What advice would you give to junior female scientists?
Everyone should learn to take a critical look at themselves, but also learn to voice what you think is going well. In a way that you’re comfortable with. That applies to everyone, men and women, regardless of background. I have also noticed that, on average, women tend to stay in the same job longer than men. Make sure that you have enough variety in your job and/or responsibilities. It takes time to rise to a senior position, so be mindful of that time. Keep developing yourself.

The results of the Employee Survey revealed that employees experience discrimination. How can you help the academic community to acknowledge the existence of discrimination within the institution?
I was unpleasantly surprised by the results on undesirable behaviour that came out of the Employee Survey. And although our faculty is not doing any worse than other faculties, and our university is not doing any worse than other universities, this is something that we really need to act on. In the commercial sector, the percentage of employees who experience discrimination is considerably lower. I would like to see this question addressed in more detail in the next Employee Survey. The fact that this is an issue at all universities in the Netherlands suggests that we need to fully understand what’s going on. Our faculty's action plan in response to the Employee Survey focuses on two main topics: workload and undesirable behaviour. We want to raise awareness of the support opportunities that are available, such as the confidential advisers and the independent ombudsman. It must become commonplace to discuss undesirable behaviour, and it must be taken seriously. Also it’s important that you don’t wait too long to talk about things that are bothering you. Instead, give each other feedback – sooner rather than later, when things are still ‘light’ and you can still talk about the issue light-heartedly.

Many researchers experience a high workload and for some this one of the reasons why they leave the university. Concerns raised, for example, about the potential negative impact of Covid-19 on women in academia who are having to reconcile work and family responsibilities (see here, for example). What can the university do to prevent this?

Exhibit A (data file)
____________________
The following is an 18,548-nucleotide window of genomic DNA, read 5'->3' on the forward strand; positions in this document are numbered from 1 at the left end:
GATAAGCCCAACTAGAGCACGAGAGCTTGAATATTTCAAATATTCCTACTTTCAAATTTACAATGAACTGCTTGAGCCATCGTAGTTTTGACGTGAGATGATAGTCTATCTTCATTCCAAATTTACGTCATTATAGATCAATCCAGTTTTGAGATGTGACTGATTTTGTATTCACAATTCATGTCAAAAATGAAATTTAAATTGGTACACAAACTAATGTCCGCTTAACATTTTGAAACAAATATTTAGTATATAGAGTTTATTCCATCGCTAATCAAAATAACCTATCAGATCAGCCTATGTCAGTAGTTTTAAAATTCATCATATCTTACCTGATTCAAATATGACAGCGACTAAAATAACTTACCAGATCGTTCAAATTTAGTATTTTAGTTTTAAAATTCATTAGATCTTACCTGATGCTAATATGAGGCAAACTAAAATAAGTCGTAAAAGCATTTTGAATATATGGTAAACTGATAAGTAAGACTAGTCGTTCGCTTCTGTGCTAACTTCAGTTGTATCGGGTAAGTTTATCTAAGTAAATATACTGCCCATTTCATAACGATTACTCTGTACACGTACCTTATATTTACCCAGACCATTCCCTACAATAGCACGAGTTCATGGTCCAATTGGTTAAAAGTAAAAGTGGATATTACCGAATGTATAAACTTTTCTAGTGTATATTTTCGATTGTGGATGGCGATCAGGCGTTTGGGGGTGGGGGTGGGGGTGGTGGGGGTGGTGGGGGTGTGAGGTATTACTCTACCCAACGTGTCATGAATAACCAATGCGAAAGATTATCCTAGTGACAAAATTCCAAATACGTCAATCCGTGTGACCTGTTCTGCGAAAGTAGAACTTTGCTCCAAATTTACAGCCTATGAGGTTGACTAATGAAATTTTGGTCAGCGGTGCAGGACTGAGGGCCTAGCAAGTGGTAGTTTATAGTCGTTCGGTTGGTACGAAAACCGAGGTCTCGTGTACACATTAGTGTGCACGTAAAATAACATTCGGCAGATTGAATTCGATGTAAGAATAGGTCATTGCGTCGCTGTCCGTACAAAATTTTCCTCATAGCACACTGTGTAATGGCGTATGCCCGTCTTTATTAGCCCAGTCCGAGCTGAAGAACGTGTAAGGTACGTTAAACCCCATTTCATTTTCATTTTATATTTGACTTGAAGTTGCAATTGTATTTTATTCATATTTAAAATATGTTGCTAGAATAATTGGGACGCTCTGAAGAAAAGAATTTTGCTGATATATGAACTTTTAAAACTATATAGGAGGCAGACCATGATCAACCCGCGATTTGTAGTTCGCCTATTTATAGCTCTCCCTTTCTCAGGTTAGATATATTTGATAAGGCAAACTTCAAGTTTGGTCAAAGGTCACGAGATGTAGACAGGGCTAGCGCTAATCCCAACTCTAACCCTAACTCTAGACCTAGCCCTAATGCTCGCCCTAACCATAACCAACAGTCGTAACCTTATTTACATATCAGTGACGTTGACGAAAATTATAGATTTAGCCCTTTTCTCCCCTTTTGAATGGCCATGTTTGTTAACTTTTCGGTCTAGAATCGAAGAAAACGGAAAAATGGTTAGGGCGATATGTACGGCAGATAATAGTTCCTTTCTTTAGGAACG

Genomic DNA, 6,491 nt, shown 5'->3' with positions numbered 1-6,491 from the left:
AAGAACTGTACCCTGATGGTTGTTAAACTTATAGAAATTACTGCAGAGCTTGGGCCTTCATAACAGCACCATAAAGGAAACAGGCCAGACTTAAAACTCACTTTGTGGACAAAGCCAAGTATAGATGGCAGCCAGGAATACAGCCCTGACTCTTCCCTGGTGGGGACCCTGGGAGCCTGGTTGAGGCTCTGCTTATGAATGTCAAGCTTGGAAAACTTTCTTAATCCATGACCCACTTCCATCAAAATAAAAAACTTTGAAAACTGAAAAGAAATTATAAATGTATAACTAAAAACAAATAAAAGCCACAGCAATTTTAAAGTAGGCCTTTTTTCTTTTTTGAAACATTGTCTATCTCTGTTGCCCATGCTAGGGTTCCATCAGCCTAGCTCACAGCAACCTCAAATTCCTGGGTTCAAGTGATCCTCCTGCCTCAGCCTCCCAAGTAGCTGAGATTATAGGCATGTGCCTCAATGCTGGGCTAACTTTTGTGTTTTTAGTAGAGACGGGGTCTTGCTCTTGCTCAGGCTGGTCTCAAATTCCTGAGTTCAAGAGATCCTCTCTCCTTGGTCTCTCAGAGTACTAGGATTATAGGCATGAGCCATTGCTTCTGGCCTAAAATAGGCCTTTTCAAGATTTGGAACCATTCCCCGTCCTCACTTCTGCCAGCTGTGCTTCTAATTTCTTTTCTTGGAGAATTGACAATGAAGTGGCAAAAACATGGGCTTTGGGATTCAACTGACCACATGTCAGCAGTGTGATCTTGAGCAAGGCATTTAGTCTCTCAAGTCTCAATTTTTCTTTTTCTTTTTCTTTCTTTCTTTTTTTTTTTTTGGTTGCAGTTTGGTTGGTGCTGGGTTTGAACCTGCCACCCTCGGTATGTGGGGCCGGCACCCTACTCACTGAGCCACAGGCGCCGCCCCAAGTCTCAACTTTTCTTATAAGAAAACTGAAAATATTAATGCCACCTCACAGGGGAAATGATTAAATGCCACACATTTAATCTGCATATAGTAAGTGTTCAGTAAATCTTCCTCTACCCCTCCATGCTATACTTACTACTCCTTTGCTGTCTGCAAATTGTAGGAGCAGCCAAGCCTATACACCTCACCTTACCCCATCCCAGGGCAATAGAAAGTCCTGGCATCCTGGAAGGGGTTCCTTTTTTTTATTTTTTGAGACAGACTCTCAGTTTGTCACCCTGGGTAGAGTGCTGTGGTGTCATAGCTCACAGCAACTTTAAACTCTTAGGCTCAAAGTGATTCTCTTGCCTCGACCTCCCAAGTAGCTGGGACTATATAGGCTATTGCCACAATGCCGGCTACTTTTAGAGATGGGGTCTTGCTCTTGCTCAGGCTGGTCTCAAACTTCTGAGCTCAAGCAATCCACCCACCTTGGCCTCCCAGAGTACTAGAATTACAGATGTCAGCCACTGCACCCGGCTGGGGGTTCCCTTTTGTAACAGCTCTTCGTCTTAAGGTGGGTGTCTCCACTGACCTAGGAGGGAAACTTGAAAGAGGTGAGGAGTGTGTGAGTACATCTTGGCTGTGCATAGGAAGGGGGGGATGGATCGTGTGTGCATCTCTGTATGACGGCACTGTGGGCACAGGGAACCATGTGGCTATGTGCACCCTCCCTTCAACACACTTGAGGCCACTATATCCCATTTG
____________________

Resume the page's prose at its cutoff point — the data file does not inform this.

We have to get used to talking about this issue. Today, I heard that a manager praised someone for attending a meeting while he was on holiday. We don’t want to go down that road. Holidays are important for getting people to take a break and they shouldn’t be put under pressure not to do that. You come back from holiday with new ideas and full of energy. It’s important that we ‘sharpen the saw’. Usually, it’s small things that matter, like not sending emails at the weekend or in the evening. If employees want to work at the weekend or in the evening then they can, of course, but as managers we need to give the signal that this isn’t the standard.

The LNVH (Dutch Network of Women Professors) has asked the VSNU (Association of Universities in the Netherlands) to set new targets for 2025. What do you think TU Delft’s target should be?
We reached the target that was set for 2020; we’re currently at 17%. I think the new target of 25% by 2025 is realistic. It doesn’t sound like much, but in reality it takes much effort to move up a few per cent, and 2025 isn’t all that far away. This new target means that one third of all future appointments need to be women. It is a great achievement if we manage that.

Are more stringent measures needed, such as a quota or opening vacancies to only women for a limited period of time, as they did at TU/e?
I think introducing a quota is an extreme measure. So I’d prefer not to see that, but I can imagine that there are situations in which you might use one. For now, I’m encouraged by TU Delft’s approach – to ensure that there always are female candidates included and to try to ensure that at least one third of appointments, and preferably more, are women. Next to that I’m a fan of the Delft Technology Fellowship. That’s extremely effective. It’s helped us to attract some exceptional female researchers.

What does your ideal university look like? What will TU Delft be like in 20 years’ time? My ideal university is a university that is warm, welcoming, challenging and inspiring. That fits in very well with our TU Delft core values: Diversity, Integrity, Respect, Engagement, Courage and Trust.